NFL gets set to hire and train replacement officials for the 2012 season

Doug Farrar

With no current agreement between the NFL and the NFL Referees Association, and negotiations toward a new agreement proceeding more slowly than it takes Ed Hochuli to explain a holding call, the league has taken steps to put replacement refs in place for the 2012 season. We first reported this a few weeks back based on a story written by Alex Marvez of Fox Sports (with a few ideas as to who could best take the place of certain high-profile officials, including Mr. Hochuli), but things are getting pretty real between the NFL and NFLRA. The two sides had been negotiating a new agreement since last October, but the NFL's side is led by Jeff Pash (the league's King of Rhetoric) and Ray Anderson (the NFL's King of Minutiae), so we can only imagine how those sessions have gone.

"Negotiations with the NFL Referees Association on a new collective bargaining agreement remain unresolved and the previous CBA has expired," the league said in a statement on Monday. "Therefore, in order to ensure that there is no disruption to NFL games this season we will proceed immediately with the hiring and training of replacement officials.

"Our goal is to maintain the highest quality of officiating for our teams, players and fans, including proper enforcement of the playing rules and efficient management of our games ... We have great respect for our officials and in keeping with that view have made a proposal that includes substantial increases in compensation for all game officials."

The statement also said that regional training for replacement officials will begin this month. No specific word on where that pool will come from, but we can assume that there may be some former NFL refs involved, and perhaps some from the NCAA ranks. As long as the NFL stays the heck away from whatever it is the PAC-12 has officiating games, they might actually be able to pull this off.

The two sides will continue to negotiate  "under the auspices of the Federal Mediation and Conciliation Service," per the NFL, but that's not how the NFLRA sees it.

From NFLRA lead negotiator Mike Arnold:

After only two sessions with a Federal Mediator, the NFL today terminated negotiations and announced the recruitment of amateur referees as replacements. We learned that they sent out letters to potential replacements on Saturday and Sunday before we even finished our negotiating session with the Federal Mediator.

Additionally, the NFL's negotiators took fewer than five minutes to review the NFLRA's offer, which requested increases smaller than those the League agreed to in 2006, before walking away from the bargaining table.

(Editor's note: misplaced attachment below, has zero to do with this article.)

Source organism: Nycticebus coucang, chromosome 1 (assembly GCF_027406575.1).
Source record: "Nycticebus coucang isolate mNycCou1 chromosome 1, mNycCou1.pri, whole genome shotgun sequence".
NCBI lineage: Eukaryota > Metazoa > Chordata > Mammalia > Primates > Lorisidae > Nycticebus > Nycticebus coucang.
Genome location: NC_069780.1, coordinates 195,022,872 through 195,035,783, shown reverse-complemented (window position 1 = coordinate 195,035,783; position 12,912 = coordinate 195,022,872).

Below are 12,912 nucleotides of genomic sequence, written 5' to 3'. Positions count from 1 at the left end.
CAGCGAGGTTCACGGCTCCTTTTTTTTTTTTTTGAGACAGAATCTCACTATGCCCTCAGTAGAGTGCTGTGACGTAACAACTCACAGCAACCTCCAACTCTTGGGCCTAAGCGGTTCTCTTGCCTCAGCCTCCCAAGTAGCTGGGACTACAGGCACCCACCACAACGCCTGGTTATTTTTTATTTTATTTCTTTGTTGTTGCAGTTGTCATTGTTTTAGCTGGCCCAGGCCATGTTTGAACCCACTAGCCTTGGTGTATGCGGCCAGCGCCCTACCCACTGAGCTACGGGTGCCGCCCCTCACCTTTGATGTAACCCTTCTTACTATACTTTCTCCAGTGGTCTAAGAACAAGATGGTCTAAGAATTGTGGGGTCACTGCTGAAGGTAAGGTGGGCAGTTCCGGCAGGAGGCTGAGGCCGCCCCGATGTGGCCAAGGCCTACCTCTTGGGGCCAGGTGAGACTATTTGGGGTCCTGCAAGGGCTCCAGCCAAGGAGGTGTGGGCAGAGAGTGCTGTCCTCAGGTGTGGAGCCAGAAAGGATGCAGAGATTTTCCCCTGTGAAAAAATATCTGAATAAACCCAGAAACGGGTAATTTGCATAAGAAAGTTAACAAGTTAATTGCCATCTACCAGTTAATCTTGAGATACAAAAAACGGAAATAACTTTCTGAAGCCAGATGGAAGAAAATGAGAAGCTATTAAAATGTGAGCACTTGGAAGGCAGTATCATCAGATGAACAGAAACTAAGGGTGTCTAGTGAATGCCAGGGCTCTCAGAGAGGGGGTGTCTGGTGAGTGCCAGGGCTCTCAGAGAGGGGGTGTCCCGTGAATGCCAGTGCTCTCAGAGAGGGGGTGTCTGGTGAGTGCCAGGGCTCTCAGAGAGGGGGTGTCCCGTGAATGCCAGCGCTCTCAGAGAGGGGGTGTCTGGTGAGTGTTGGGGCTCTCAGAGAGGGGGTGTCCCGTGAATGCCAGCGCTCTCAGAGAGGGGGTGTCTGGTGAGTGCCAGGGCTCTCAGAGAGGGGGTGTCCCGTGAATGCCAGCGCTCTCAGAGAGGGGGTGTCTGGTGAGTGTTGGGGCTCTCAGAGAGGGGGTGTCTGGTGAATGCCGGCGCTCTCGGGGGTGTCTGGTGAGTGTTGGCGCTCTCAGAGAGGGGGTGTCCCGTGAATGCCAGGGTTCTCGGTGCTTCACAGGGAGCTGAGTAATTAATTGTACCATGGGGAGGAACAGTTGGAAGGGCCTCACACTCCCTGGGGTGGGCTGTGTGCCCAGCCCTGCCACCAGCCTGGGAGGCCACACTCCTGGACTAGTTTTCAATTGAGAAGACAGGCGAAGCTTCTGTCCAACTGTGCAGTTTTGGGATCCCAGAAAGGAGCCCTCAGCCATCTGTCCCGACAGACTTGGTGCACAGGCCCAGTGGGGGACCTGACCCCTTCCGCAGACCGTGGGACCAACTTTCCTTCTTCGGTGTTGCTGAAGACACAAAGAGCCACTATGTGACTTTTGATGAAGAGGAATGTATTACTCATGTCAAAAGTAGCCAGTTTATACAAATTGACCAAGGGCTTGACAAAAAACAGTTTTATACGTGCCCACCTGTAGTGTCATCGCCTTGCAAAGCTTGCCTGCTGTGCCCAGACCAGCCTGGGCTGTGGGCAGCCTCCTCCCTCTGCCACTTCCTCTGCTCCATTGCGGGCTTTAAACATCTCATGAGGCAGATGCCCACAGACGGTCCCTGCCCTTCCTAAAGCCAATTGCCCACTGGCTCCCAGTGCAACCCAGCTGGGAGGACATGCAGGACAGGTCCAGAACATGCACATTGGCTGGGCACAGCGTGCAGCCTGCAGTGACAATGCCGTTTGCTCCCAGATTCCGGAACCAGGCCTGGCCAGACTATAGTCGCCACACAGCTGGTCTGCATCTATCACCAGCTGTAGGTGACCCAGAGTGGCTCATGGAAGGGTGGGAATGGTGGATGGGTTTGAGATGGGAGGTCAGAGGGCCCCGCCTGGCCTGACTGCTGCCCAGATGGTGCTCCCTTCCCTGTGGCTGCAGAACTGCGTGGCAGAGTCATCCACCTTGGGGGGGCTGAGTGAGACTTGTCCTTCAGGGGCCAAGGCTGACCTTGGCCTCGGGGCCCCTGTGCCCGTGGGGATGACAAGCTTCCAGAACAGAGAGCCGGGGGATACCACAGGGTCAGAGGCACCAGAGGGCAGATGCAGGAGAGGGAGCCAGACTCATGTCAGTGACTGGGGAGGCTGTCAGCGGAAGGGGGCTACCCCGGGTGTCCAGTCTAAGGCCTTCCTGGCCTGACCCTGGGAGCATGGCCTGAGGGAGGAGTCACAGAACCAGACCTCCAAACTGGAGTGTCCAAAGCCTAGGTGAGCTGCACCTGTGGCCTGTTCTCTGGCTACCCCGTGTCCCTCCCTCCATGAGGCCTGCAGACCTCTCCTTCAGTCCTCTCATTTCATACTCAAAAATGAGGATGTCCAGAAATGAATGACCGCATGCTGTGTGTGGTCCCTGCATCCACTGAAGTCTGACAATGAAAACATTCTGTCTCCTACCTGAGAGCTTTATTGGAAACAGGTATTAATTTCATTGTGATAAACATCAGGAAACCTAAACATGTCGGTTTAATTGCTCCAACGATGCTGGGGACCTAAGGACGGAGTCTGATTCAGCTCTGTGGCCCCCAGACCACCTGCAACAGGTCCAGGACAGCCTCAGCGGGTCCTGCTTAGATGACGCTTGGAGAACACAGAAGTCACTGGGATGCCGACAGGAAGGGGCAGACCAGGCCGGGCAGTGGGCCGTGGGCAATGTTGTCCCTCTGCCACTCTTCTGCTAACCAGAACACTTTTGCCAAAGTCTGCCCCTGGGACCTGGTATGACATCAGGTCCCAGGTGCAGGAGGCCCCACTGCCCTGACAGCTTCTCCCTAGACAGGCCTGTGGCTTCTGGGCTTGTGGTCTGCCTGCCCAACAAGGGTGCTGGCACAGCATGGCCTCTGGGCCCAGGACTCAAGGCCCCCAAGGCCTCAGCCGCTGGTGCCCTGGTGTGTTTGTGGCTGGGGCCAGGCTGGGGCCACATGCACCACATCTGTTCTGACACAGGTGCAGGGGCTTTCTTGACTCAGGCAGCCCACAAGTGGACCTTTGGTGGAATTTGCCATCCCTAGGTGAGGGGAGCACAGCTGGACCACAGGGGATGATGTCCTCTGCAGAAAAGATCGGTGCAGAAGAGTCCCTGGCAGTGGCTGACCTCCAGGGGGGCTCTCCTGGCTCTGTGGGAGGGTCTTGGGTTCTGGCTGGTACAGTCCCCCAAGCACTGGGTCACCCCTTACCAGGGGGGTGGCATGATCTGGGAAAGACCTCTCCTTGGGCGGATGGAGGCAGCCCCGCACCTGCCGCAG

It is now clear the League never intended to work toward a fair agreement, even through mediation.  There are no additional negotiating sessions currently scheduled. However, our organization's professional referees will continue preparing for the 2012 NFL season to the best of their abilities, despite the NFL's refusal to provide them with vital training and educational materials. It is unfortunate that as referees' responsibilities are expanded that the NFL would jeopardize player health and safety and the integrity of the game by seeking amateur, underqualified referees to administer professional games.

And if that sounds very much like the statements the NFLPA put out during the 2011 lockout ... well, the NFL Players Association would most likely agree. Its Monday statement:

The NFL Players Association is concerned about the NFL's decision to lock out professional referees and recruit scabs to serve as referees in NFL games for the 2012 season.

In 2011, the NFL tasked officials with increased responsibilities in protecting player health and safety, and its search for scabs undermines that important function.

Professional athletes require professional referees, and we believe in the NFL Referees Association's trained first responders. The NFLPA will continue to monitor the league's actions in this situation.

With all due respect for the need to flag-wave in any labor negotiation, it's a little different with NFL officials. They don't work full-time, many have made serious money in other endeavors, such as law and insurance, and it isn't as if the quality of officiating has drastically increased in the last few years. Between Hochuli's windiness, Mike Carey's penalty clusters in the name of facetime, the immortal Jeff Triplette, and the wild swings in penalty numbers between crews in general, the league's current officials may need "scabs" to come in and actually prove that their expertise is truly irreplaceable. When you're Aaron Rodgers or DeMarcus Ware, the argument is quite a bit easier to make.

In other words, the refs don't have much leverage until and unless their replacements mess everything up, and both sides know it.